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Identification of endophenotypes can improve prevention, detection and development of new treatments. We therefore investigated whether aberrant affective cognition constitutes an endophenotype for affective disorders by being present in monozygotic (MZ) twins with unipolar or bipolar disorder in partial remission (i.e. affected) and their unaffected co-twins (i.e. high-risk) relative to twins with no family history of affective disorder (i.e. low-risk).
We conducted an assessor blind cross-sectional study from 2014 to 2017 of MZ twins using Danish population-based registers in recruitment. Twins attended one test session involving neurocognitive testing, clinical ratings and questionnaires. Main outcomes were attention to and recognition of emotional facial expressions, the memory of emotional self-referential words, emotion regulation and coping strategies.
Participants were 103 affected, 44 high-risk and 36 low-risk MZ twins. Groups were demographically well-balanced and showed comparable non-affective cognitive performance. We observed no aberrant affective cognition in affected and high-risk relative to low-risk twins. However, high-risk twins displayed attentional avoidance of emotional faces (ps ⩽ 0.009) and more use of task-oriented coping strategies (p = 0.01) compared with affected twins. In contrast did affected twins show more emotion-oriented coping than high- and low-risk twins (ps ⩽ 0.004).
Our findings provide no support of aberrant affective cognition as an endophenotype for affective disorders. High-risk twins’ attentional avoidance of emotional faces and greater use of task-oriented coping strategies may reflect compensatory mechanisms.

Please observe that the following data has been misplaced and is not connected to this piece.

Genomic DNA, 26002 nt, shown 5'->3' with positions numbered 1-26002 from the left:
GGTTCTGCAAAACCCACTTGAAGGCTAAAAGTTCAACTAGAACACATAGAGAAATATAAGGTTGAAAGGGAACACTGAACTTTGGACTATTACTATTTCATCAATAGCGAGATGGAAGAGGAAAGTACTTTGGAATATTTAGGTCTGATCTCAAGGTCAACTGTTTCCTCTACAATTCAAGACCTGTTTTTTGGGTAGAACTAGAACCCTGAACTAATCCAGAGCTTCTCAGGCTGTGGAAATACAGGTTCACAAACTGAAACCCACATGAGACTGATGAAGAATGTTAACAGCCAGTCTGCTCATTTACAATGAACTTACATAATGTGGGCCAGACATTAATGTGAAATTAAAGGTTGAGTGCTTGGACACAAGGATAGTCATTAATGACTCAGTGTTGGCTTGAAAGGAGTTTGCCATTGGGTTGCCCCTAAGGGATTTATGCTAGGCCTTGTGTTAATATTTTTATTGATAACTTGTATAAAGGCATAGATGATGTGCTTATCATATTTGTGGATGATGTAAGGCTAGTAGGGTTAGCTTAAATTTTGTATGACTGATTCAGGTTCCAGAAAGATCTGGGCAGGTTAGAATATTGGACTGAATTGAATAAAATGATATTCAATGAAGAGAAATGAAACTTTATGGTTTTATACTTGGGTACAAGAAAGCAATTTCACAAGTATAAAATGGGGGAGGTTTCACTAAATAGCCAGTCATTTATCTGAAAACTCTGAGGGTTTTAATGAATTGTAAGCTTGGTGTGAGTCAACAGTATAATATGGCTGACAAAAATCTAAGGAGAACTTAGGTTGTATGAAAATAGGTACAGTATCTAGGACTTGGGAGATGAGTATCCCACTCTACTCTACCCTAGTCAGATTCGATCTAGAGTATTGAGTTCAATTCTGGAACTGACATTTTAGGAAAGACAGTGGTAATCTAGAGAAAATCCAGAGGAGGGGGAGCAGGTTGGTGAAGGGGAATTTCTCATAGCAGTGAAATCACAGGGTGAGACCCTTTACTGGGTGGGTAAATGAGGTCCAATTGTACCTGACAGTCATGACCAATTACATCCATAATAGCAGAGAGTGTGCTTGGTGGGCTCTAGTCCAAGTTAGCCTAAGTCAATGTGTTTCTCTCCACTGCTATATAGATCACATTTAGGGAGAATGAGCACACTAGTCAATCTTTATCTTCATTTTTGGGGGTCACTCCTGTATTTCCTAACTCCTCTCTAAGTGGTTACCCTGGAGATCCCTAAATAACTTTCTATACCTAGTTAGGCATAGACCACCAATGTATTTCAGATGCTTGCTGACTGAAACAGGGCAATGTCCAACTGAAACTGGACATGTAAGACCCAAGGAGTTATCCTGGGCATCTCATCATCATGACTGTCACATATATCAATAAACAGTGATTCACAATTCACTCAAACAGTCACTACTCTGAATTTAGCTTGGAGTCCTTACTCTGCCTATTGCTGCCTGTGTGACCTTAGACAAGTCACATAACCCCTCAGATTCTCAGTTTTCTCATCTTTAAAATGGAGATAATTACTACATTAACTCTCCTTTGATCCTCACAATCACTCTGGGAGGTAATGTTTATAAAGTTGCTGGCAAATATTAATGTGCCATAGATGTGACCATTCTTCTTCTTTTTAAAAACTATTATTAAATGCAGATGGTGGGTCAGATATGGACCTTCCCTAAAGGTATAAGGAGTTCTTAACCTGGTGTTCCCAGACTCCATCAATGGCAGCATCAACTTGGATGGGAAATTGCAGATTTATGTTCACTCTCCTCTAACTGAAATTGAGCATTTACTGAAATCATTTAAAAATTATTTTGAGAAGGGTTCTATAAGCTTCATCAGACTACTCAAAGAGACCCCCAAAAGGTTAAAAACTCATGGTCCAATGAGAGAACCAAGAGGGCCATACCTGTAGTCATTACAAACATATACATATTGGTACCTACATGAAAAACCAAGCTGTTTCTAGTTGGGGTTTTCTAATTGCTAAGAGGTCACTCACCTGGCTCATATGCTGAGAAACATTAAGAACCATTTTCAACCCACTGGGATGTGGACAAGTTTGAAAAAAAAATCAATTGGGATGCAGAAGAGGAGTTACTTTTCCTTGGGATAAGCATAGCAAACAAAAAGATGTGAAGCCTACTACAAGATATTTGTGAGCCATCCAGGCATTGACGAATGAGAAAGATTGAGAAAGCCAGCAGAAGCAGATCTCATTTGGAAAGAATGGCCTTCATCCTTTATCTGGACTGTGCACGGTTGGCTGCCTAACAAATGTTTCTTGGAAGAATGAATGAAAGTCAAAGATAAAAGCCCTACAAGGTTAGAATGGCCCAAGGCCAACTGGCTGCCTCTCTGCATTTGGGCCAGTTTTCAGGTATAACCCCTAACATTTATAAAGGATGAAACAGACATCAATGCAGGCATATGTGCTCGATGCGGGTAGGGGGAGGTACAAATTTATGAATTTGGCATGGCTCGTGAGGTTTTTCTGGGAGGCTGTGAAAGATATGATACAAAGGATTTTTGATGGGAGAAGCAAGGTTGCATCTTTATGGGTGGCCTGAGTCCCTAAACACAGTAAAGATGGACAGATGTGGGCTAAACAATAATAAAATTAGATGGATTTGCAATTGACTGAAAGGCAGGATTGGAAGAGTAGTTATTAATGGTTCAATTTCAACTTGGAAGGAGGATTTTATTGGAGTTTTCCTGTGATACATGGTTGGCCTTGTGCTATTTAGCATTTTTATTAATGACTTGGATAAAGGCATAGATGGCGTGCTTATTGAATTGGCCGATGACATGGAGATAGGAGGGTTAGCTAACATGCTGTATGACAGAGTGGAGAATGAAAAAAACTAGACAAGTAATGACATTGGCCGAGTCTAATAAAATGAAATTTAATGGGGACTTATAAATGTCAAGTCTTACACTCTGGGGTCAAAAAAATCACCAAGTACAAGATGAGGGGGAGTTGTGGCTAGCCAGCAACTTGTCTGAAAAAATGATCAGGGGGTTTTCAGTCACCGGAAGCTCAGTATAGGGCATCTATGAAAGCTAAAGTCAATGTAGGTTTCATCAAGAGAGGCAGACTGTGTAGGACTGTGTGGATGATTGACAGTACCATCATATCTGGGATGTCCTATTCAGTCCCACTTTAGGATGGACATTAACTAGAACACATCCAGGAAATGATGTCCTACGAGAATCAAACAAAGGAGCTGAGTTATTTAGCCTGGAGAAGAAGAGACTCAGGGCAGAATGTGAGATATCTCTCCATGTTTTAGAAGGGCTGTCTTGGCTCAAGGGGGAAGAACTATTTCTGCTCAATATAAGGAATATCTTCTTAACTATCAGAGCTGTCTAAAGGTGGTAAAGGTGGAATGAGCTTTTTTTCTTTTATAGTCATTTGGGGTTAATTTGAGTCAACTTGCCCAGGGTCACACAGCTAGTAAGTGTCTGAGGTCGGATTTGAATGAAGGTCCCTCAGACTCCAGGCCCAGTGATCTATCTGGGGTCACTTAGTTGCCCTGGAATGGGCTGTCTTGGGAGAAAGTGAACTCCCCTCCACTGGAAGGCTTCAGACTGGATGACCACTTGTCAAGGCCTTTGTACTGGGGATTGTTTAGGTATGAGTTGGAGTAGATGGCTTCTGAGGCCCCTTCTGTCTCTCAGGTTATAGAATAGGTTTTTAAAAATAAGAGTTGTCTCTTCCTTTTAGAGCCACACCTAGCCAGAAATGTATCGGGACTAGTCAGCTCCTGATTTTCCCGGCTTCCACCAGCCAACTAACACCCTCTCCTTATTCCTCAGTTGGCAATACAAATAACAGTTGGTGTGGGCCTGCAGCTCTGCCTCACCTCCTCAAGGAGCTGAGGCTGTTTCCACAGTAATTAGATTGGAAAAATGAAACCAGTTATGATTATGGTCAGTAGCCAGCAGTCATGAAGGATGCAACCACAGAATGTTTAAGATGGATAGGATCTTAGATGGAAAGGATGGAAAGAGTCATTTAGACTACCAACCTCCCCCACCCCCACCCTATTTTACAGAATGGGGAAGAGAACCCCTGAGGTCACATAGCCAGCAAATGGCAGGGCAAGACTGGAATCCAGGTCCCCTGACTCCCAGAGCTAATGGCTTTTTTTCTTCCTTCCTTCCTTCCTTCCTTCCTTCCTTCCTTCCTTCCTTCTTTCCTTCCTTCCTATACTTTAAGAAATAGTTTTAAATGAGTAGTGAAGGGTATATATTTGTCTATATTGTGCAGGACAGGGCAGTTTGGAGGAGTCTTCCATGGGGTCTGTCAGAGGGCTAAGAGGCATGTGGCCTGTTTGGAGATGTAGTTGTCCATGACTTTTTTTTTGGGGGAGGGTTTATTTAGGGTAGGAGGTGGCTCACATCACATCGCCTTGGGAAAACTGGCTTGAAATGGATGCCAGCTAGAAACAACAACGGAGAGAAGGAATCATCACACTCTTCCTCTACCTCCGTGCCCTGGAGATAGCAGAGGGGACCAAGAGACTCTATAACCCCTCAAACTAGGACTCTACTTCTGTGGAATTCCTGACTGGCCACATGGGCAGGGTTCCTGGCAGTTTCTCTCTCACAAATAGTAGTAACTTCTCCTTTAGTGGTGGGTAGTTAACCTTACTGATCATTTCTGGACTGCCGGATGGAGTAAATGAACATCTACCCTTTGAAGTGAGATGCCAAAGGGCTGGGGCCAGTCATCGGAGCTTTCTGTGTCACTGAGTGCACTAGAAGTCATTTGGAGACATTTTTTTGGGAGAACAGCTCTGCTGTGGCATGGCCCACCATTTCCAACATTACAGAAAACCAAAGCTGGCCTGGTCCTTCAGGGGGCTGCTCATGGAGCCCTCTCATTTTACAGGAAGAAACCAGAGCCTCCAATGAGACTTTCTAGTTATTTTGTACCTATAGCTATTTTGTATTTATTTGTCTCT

To examine ethnic differences in body mass index (BMI), food habits and physical activity, and determine the factors contributing to differences in BMI.
Design and method:
In 2000–2001, 7343 (response rate 88%) 15- and 16-year-old students, enrolled in lower secondary schools in Oslo, participated in the cross-sectional Oslo Health Study. Of these participants, 1719 were defined as ethnic minorities.
Significant gender and ethnic differences in mean BMI were observed. Of the ethnic minority adolescents, 5.8% were underweight (<5th percentile of the US Centers for Disease Control and Prevention (CDC)/National Center for Health Statistics (NCHS) reference distribution) and 9.1% were overweight (>85th percentile of the US CDC/NCHS reference distribution). BMI was not significantly associated with either socio-economic factors or physical activity. Food habits and physical activity differed with ethnicity but not with socio-economic factors. An ordinal regression showed that girls from East Asia (odds ratio (OR) 0.4) and boys from sub-Saharan Africa (OR 0.4) had lower BMI than the Western group. Among girls, higher BMI was associated with less frequent consumption of chocolates and sweets, full-fat milk and breakfast (OR 2.4, 1.7 and 1.7, respectively). Higher BMI, for both boys and girls, was associated with current and past dieting (OR 3.7 and 4.2, respectively).
Adolescent food habits and physical activity varied by gender and ethnicity but not with socio-economic factors. BMI was associated with ethnicity, gender and food habits, but no significant relationship was observed with socio-economic factors or physical activity. Ethnicity, in addition to gender, should be taken into consideration when studying BMI and associated factors among adolescents.
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